Rider (No. 10-2603). Francis Rider, who is 61, has not worked since 2001, shortly after she injured her right knee and leg. She seeks disability benefits on the basis of a combination of arthritic knees, back pain, and obesity. She is only 5 feet 1 inch tall, but her weight varies between 205 and 220 pounds. That is an average of 212.5 pounds, which translates to a body mass index of 40.1. A person with a BMI of 30 is deemed obese, and a person with a BMI of 40 is deemed extremely obese. "Policy Interpretation Ruling Titles II and XVI: Evaluation of Obesity," Social Security Ruling 02-1 p. Dr. John Cragg, an orthopedic surgeon, examined Rider, noticed that she was limping, examined x-rays of her right knee, diagnosed arthritic bone degeneration, and concluded that the knee was "well beyond" minimally invasive surgery and "heading for" knee replacement. His evaluation of the severity of her knee problem was corroborated by Dr. Eric Carlsen, the only state-agency physician who examined Rider; he reported that she was incapable of prolonged standing or walking. The administrative law judge, perhaps forgetting that he was required to give "good reasons" for not giving the well-supported opinion of a treating physician "controlling weight," 20 C.F.R. § 416.927(d)(2); Campbell v. Astrue, 627 F.3d 299, 306 (7th Cir. 2010), relied without explanation on the contrary views of two physicians who did not examine Rider though they consulted her medical records. He attached considerable weight to the fact that Rider had not undergone knee replacement, disregarding her uncontradicted testimony that she could not afford it. He also found that having decided not to have the knee replacement she underwent physical therapy that greatly improved her condition, but the finding is not consistent with the evidence. He remarked inconsequently that she enjoyed watching her grandchildren, from which the Social Security Administration's counsel at the argument in our court inferred that she must be highly mobile, because the grandchildren must run around a lot, so that she would have to be in continual motion to watch them.
The gravest error in an opinion with a number of contenders for that distinction is the failure to consider the bearing of Rider's extreme obesity. The administrative law judge mentioned in passing that it is a severe impairment but did not consider its significance in relation to Rider's knee. It is one thing to have a bad knee; it is another thing to have a bad knee supporting a body mass index in excess of 40. We repeat our earlier reminder that an applicant's disabilities must be considered in the aggregate.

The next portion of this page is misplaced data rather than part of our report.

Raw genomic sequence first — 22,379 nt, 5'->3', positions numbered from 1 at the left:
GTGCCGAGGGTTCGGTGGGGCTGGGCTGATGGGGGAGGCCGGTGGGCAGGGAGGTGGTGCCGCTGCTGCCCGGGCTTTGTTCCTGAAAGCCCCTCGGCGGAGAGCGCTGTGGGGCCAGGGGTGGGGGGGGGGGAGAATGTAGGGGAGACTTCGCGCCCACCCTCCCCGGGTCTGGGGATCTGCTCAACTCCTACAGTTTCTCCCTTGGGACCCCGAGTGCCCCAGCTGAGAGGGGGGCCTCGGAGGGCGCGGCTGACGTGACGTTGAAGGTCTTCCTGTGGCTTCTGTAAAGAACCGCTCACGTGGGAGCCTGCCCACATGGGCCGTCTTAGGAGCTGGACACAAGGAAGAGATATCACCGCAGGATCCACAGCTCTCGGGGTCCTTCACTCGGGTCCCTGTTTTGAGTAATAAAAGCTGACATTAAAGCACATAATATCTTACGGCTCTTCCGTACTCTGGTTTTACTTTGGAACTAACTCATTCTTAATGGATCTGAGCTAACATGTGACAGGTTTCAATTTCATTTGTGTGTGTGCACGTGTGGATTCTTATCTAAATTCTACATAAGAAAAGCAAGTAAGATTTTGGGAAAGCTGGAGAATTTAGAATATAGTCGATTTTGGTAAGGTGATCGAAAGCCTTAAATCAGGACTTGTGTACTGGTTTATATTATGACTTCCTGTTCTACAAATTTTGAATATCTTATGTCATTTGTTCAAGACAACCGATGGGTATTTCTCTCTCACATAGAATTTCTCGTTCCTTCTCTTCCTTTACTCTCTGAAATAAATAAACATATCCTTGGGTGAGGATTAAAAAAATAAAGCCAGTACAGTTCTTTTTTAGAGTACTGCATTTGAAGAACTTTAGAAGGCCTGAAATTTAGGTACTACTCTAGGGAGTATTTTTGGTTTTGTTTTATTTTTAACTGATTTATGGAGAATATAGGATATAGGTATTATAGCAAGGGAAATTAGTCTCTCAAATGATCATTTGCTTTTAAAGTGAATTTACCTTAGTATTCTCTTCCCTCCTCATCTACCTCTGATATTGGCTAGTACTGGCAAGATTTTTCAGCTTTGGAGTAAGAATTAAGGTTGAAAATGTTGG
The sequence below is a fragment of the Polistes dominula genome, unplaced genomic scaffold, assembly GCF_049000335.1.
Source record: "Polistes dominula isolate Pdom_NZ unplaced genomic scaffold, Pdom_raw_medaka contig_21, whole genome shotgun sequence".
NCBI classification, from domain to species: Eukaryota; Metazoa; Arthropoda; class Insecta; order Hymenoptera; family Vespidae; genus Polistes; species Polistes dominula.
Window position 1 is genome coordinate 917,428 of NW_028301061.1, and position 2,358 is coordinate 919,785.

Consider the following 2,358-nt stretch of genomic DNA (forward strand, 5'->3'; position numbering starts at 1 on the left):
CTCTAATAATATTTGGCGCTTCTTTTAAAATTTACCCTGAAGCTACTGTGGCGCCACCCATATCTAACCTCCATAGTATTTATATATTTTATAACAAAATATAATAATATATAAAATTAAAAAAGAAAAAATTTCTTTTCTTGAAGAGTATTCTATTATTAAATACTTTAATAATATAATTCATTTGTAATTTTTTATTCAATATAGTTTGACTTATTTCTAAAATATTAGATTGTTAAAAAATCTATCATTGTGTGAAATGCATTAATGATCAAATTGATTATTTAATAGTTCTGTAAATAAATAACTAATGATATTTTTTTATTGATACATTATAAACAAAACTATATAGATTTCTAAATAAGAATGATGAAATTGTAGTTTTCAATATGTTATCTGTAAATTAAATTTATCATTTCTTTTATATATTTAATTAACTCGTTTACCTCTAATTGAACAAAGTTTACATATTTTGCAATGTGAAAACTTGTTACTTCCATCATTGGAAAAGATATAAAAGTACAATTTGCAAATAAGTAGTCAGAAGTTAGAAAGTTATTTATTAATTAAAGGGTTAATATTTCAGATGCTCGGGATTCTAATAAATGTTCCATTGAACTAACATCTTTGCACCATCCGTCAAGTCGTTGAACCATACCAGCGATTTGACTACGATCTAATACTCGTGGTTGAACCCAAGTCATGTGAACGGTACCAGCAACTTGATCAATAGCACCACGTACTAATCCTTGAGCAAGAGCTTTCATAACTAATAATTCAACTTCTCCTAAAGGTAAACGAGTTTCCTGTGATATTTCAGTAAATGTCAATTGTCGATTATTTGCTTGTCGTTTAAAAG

Pound (No. 10-2080). The applicant, a 60-year-old woman, suffers from a variety of chronic illnesses, including coronary artery disease, and has neurological symptoms, such as vertigo, blurred vision, and pulsation in the ears, caused by carotid artery disease. She has experienced a transient ischemic attack (a "warning stroke") as a result of the latter disease, and a variety of symptoms from the former, such as chest pains, palpitations, and shortness of breath. She has back pain resulting from spinal disk disease, and a mysterious ailment called "restless leg syndrome," which refers to experiencing a series of muscular jerks at the moment of falling asleep.
Pound had social security disability coverage only until the end of 2003; if she was not disabled by then, she cannot obtain benefits even if she is disabled now, 42 U.S.C. § 423(c); 20 C.F.R. § 404.140 — as she appears to be. Unfortunately for her claim, the symptoms of her coronary artery disease and carotid artery disease had, as a result of excellent medical treatment, largely disappeared by the time she applied for benefits. She applied in 2004 and went downhill rapidly thereafter. Until that happened she had, by her own account, been doing a lot of farm work. She reported experiencing pain from 2000 to 2003 but relied on mild pain medication to deal with it. The only medical opinion she submitted to the Social Security Administration was a 2005 report from her physician that relied primarily on examinations after 2003. The administrative law judge conducted a thorough analysis and concluded that as of the date on which Pound last had social security insurance coverage, the combination of her conditions merely limited her to performing sedentary work, which was the kind of work she had performed before she had first become seriously ill. (She had been an accounting manager.) In the brief but critical window (because of the expiration of her insurance coverage) between the time before her diseases were brought under control and the time that they flared up again, she was not disabled.
To summarize, in Nos. 10-1957 and 10-2603 the district courts' denial of relief is reversed and the cases remanded with instructions to return the matters to the Social Security Administration for further proceedings consistent with this opinion. In No. 10-2080 we affirm.